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Emergency Response Criticized After Tulsa Car Accident

Posted on April 25, 2014

A run of the mill car accident in Tulsa, Oklahoma has set off a major controversy about the response time of ambulances. The accident in question involved two cars. One was being driven by an 18-year-old who had his 15-year-old brother in the car as a passenger. The 15-year-old called 911 and then immediately called his parents to let them know what happened. His mother called 911 as well.

The 18-year-old was trapped in the vehicle with serious cuts to his head and face. The wreck occurred very close to their home, so their mother sprinted down the street to get to her children. After getting to the scene, the mother waited for the ambulance to arrive, assuming it would get there quickly.

But it didn’t. The fire department arrived first, and about 30 minutes after she made her call to 911, the ambulance finally arrived to take her 18-year-old to the hospital.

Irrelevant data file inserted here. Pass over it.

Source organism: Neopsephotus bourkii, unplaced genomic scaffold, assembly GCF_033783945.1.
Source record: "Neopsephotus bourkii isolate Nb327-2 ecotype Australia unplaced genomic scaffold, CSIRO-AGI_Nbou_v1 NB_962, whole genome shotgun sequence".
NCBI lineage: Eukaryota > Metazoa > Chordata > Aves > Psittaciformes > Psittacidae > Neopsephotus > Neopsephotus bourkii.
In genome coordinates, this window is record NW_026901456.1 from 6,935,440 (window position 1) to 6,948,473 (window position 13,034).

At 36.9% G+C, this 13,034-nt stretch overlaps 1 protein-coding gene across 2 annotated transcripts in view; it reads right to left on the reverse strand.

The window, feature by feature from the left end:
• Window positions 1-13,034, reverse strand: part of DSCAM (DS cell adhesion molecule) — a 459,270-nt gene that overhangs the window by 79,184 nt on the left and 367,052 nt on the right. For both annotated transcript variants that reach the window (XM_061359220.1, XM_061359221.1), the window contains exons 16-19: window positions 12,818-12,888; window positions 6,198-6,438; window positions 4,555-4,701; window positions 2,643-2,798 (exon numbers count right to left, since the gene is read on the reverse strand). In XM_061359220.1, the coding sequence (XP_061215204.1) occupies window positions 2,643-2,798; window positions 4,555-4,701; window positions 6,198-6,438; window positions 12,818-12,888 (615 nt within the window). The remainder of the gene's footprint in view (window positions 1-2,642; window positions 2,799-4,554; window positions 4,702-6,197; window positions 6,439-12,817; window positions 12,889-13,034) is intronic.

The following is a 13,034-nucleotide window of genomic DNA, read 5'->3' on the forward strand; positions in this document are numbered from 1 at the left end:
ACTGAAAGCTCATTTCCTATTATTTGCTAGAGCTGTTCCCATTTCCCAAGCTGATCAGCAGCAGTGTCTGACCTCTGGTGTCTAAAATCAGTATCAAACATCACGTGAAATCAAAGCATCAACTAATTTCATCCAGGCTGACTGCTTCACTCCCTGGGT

There was little explanation given, and now the EMSA ambulance service involved in this wreck is under fire. Their average response time to a “priority two” emergency takes just under 25 minutes. That in and of itself is shocking, but the fact that they were an additional three minutes late to such an emergency is scary.

Those three minutes — on a different day, under different accident circumstances — could have cost someone their life. This is a grim and unfortunate reminder that, sometimes, the drivers involved in the car accident are the only party that can be held liable for a person’s harm or death in said accident.

Source: KJRH, “Tulsa family calls out EMSA over delayed response to their sons’ car accident,” Will Dupree, April 25, 2014

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